Hospitals and care homes depend on having a reliable energy supply – day in, day out, around the clock. The Waid city hospital in Zurich is a good example: it demonstrates that this is also possible using an efficient, sustainable and economical energy solution, as the Käferberg local heating network supplies several properties in the healthcare sector with environmentally friendly energy.
Waid city hospital, the local care home, the heated swimming pool and the Käferberg addiction clinic – some of which consist of several buildings – are all connected to our local heating network. We planned it, implemented it and financed it together with the city of Zurich. We will also be responsible for operating it for 30 years.
Before the local heating network became operational, each of the four properties was supplied with heat by its own oil and gas heating system. As this energy supply using only fossil fuels was no longer meeting technical and environmental requirements, the idea was born of combining the properties to form a small heating network. Its operation is not only more efficient, but also significantly more sustainable than the previous individual systems.
The municipal specifications for this were ambitious: 90 per cent of the thermal energy needed be generated in a climate-neutral manner. In 2015, the City Council and City Parliament granted a project loan of more than CHF 8.2 million. The system was completed after just 18 months of construction time.
The core elements of the energy solution are a wood chip furnace, two heat pumps (water/water and air/water) and a large heat storage system (63,500 litres). There is also an oil boiler to cover peak times as well as flexible demand coverage outside the heating period.
Due to the existing infrastructure, the oil-fired heating system was installed in the conventional boiler room at the Waid hospital. The wood chip heating system is used during the winter months. The heat generated by the combustion process is fed into the heat storage system, which supplies the properties with heat for heating, bath water and hot water via district heating pipelines. Between the wood furnace and the heat storage system, the water/water heat pump provides additional heat. During peak demand, the oil boiler is switched between the heat accumulator and the consumers.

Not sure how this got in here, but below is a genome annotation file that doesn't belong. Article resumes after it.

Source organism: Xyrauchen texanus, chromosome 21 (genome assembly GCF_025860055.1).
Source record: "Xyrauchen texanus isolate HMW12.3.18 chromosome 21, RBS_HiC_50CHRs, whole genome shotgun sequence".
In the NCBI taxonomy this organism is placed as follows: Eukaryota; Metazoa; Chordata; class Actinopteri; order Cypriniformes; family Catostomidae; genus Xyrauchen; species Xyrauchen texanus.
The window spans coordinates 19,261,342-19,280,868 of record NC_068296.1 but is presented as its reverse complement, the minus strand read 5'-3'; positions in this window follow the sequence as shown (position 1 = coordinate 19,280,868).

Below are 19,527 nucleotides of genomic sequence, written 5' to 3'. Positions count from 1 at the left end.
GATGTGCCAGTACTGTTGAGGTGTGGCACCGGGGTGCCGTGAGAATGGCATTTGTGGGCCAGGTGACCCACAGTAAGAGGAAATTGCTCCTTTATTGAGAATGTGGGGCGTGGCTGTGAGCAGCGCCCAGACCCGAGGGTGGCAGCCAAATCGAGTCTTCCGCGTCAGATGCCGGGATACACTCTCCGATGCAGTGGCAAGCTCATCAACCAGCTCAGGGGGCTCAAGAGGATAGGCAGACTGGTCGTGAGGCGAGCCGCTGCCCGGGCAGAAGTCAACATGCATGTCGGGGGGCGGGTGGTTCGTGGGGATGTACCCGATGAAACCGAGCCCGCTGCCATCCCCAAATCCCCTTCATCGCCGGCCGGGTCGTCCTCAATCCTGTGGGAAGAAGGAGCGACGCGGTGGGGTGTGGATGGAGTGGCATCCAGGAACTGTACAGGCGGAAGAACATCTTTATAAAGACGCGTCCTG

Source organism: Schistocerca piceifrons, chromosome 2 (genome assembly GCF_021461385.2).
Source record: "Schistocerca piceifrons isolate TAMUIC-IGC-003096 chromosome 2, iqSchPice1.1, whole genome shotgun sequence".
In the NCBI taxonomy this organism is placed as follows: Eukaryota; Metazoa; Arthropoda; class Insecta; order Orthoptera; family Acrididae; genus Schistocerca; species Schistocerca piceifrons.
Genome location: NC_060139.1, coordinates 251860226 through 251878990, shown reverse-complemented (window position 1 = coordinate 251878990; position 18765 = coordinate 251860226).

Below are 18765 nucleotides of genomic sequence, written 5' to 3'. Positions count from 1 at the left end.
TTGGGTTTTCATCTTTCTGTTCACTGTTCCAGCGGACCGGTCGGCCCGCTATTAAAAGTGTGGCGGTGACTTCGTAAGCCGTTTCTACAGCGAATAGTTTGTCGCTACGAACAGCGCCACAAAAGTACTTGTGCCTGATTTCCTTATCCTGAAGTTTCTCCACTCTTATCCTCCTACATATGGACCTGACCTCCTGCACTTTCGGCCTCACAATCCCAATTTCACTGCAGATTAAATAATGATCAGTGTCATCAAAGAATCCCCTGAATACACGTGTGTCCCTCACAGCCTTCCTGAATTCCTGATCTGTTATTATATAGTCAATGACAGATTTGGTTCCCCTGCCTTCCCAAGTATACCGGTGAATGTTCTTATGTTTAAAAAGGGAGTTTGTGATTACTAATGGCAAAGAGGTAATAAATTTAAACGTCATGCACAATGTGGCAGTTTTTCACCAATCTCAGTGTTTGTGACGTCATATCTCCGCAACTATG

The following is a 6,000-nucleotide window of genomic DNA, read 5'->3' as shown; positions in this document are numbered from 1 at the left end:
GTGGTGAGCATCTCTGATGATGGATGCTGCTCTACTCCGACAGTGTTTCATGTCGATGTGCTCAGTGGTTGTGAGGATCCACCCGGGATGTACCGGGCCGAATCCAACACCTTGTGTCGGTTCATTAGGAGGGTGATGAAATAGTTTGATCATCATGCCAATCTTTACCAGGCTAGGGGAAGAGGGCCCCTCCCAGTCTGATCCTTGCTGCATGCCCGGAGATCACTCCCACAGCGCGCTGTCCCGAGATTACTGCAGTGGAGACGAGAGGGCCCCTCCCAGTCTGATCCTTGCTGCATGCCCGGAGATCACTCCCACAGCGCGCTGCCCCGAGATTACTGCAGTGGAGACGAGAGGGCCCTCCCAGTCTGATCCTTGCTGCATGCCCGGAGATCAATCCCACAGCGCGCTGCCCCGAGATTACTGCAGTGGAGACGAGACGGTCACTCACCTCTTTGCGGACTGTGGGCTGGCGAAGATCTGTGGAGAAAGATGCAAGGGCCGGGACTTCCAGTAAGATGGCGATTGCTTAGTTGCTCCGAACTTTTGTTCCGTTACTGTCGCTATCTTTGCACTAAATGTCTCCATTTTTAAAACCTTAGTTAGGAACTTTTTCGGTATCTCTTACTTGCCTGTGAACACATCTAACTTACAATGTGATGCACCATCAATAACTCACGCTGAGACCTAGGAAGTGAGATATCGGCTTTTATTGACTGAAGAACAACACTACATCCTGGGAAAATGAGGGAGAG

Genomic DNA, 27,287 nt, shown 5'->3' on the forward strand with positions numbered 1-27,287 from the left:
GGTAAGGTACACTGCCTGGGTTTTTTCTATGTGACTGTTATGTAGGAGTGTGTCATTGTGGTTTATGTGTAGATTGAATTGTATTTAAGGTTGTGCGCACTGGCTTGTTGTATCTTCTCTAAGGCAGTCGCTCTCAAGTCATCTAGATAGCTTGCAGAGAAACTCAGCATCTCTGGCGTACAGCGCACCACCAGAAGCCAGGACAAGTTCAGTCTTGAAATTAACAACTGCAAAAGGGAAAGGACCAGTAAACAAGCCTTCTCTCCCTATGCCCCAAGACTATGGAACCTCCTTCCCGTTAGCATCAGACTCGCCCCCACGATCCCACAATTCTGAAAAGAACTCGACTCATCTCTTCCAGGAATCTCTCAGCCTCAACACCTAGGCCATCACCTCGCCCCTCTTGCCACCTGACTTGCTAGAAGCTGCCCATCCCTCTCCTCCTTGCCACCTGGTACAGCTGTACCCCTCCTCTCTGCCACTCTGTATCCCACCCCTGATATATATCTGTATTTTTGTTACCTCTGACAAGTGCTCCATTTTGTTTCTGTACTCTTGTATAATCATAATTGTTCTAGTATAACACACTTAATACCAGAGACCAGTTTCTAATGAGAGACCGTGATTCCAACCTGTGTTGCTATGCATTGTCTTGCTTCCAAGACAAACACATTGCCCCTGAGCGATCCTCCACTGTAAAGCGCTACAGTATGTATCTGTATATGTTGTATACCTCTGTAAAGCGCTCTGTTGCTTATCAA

Functional diagram of the Käferberg heating network
What distinguishes our intelligent heating network?
By intelligently linking the consumers and the system components, the plant should achieve its goal of producing the required 90 per cent of thermal energy in a carbon-neutral way. Compared to the old heating systems, it is expected to save around 6,600 megawatt hours of fossil energy per year. The wood chip furnace is also supplied with wood chips from the municipal forest, thus promoting sustainable local forest management.
In cities, there are still countless conventional heating systems that run on fossil fuels in a relatively small space.
‘To create a local heating network, ideally, two or three larger users are needed to start off, for the investment costs to be worthwhile. Connecting lots of other small properties is then easy,’ says our operating specialist Christoph Bleuler.
Cities in particular often have building stock within their infrastructures that could potentially be the first users. They often also have forests that can benefit from sustainable management.